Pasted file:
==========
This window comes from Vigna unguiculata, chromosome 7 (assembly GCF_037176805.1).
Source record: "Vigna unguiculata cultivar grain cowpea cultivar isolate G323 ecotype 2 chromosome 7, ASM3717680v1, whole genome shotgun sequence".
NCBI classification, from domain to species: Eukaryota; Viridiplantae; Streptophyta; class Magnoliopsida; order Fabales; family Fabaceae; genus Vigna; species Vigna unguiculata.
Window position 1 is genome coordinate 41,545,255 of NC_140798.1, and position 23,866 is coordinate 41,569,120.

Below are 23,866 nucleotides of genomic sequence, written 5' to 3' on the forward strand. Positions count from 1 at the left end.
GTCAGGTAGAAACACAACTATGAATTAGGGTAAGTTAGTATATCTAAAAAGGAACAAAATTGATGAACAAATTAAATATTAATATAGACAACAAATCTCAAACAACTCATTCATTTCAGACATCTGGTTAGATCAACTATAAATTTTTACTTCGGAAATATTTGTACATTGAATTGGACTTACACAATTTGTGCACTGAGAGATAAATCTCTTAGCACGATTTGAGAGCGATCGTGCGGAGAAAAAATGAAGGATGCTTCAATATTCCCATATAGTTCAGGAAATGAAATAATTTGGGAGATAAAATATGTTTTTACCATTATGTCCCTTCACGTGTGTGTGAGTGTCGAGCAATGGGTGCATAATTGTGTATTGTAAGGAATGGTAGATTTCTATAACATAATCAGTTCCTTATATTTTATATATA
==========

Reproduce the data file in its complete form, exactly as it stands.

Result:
This window comes from Vigna unguiculata, chromosome 7 (assembly GCF_037176805.1).
Source record: "Vigna unguiculata cultivar grain cowpea cultivar isolate G323 ecotype 2 chromosome 7, ASM3717680v1, whole genome shotgun sequence".
NCBI classification, from domain to species: Eukaryota; Viridiplantae; Streptophyta; class Magnoliopsida; order Fabales; family Fabaceae; genus Vigna; species Vigna unguiculata.
Window position 1 is genome coordinate 41,545,255 of NC_140798.1, and position 23,866 is coordinate 41,569,120.

Below are 23,866 nucleotides of genomic sequence, written 5' to 3' on the forward strand. Positions count from 1 at the left end.
GTCAGGTAGAAACACAACTATGAATTAGGGTAAGTTAGTATATCTAAAAAGGAACAAAATTGATGAACAAATTAAATATTAATATAGACAACAAATCTCAAACAACTCATTCATTTCAGACATCTGGTTAGATCAACTATAAATTTTTACTTCGGAAATATTTGTACATTGAATTGGACTTACACAATTTGTGCACTGAGAGATAAATCTCTTAGCACGATTTGAGAGCGATCGTGCGGAGAAAAAATGAAGGATGCTTCAATATTCCCATATAGTTCAGGAAATGAAATAATTTGGGAGATAAAATATGTTTTTACCATTATGTCCCTTCACGTGTGTGTGAGTGTCGAGCAATGGGTGCATAATTGTGTATTGTAAGGAATGGTAGATTTCTATAACATAATCAGTTCCTTATATTTTATATATA